A Truly Sustainable Future

Michael Hanratty, Maroon-News Staff

 For too long, the political debate about sustainability and the environment has been dominated by the left. For years, Republicans have ceded the issue, failing to present a concrete plan on how to address the environmental reality that is climate change. But denial is no longer an option: according to Pew, 63% of Americans describe climate change as a threat to their communities and 65% believe that the government must do more to address this problem. Conservatives must understand that the time to present a realistic, market-driven plan to address the climate crisis and build a truly sustainable future is now.

Perhaps the most prominent “climate change” plan out there is the Green New Deal. While proponents might claim that it promises a sustainable future, the Green New Deal is the very definition of unsustainable. Estimates of its cost range from $50 to $90 trillion over ten years, more than twice the current federal budget. Its provisions include, among other things, upgrading every building in the United States to achieve maximum energy efficiency, a Federal jobs guarantee and Medicare for All. That might sound crazy to you because, well, it is. And you wouldn’t be alone if you asked what, exactly, all of this has to do with the environment. In fact, Rep. Alexandria Ocasio-Cortez’s former Chief of Staff said the quiet part out loud, admitting the Green New Deal “wasn’t originally a climate thing at all” but rather a “how-do-you-change-the-entire-economy thing.” Doubling our national budget for a socialist takeover of the economy hardly sounds like a sustainable (or serious) approach to our climate future.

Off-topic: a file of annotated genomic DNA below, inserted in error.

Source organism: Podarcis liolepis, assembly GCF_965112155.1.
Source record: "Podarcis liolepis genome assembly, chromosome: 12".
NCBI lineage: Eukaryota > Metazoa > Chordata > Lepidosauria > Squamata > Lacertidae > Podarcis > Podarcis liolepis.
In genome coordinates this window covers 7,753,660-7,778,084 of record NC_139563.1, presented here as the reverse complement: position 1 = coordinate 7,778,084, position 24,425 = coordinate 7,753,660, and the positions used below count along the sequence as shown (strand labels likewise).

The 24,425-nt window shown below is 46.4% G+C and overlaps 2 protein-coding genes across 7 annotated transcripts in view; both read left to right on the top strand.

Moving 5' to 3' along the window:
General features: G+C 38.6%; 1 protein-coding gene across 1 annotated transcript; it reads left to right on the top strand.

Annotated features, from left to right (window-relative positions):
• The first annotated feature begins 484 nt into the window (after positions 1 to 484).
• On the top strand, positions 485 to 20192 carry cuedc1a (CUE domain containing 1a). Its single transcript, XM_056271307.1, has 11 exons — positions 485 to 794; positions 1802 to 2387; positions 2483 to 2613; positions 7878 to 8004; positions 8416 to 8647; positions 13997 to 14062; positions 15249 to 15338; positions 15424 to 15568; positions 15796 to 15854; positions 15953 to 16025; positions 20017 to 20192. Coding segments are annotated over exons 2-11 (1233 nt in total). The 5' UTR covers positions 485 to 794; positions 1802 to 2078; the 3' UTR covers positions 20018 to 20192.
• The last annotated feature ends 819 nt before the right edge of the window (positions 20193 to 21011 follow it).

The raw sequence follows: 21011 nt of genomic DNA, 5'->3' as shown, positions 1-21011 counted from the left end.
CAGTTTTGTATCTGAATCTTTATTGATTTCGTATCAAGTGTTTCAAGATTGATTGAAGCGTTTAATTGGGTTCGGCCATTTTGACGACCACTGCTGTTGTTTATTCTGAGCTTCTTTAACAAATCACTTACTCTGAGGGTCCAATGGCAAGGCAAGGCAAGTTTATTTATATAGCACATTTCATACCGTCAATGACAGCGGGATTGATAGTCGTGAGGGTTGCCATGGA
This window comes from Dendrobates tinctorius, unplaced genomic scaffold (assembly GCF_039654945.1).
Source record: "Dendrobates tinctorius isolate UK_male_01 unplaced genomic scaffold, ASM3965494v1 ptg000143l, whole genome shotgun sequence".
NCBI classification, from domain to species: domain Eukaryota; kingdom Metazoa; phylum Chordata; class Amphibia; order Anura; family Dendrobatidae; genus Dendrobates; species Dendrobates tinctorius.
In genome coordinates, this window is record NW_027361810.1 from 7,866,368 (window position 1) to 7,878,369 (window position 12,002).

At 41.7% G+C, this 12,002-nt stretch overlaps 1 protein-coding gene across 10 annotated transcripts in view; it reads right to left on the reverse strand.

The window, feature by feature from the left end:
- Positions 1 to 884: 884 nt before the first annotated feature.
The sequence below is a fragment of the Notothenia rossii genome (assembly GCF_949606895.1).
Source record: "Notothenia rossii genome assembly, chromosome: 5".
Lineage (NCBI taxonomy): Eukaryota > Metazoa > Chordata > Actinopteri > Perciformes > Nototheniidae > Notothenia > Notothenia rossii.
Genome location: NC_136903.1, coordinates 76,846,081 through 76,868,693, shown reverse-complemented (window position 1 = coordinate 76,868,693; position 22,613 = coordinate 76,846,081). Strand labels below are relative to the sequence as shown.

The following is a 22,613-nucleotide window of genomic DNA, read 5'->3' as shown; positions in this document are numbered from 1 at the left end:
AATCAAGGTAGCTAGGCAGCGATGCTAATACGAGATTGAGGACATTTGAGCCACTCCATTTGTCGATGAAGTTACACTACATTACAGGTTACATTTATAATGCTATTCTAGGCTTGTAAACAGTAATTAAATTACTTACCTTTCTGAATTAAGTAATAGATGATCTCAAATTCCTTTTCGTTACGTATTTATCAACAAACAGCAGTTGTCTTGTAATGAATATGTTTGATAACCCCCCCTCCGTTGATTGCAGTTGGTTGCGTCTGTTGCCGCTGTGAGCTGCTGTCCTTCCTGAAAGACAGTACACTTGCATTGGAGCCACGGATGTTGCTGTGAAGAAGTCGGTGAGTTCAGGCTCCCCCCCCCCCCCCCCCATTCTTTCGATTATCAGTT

Although Joe Biden initially signaled support for the Green New Deal, he released his own climate plan over the summer. The plan is, admittedly, far more realistic and reasonable than the Green New Deal. Still, its basic approach of top-down regulation, taxing and spending promises to stunt growth and innovation while hurting American families. At a cost of $2 trillion over four years, the yearly cost of the plan is more than three times that of the 2017 tax cuts often maligned by the left. Moreover, the Biden plan includes raising the corporate tax rate from 21% to 28% — a dangerous move in the midst of a recession that has left millions of Americans unemployed. And those who think that corporations will bear the costs of Biden’s increased regulation are sorely mistaken. Draconian regulations on car and appliance production and home-building are sure to raise prices for low-and-middle-income Americans.

Instead, we must turn to climate solutions which incentivize growth and innovation as a way of ensuring sustainability. It is only fair to acknowledge two aspects of the Biden plan which embody this ethos: a commitment to investing in nuclear power and carbon capture technology. Nuclear power represents our best and most reliable source of clean energy production, and it must be a cornerstone of any serious climate plan. Carbon capture technology is also a promising way to reduce emissions as we continue to transition away from carbon-based fuels. A cap-and-trade system also might be an important solution to climate change. By setting caps on industry or economy-wide carbon emissions and allowing firms to “trade” their allowances, cap-and-trade incentivizes innovation and emissions reductions while giving firms the necessary flexibility. Instead of strict regulation and rule by government decree, a sustainable climate plan must create market incentives that spur innovation while protecting workers and families. There is no silver bullet, but by using the power of markets and American innovation, we can build a sustainable future.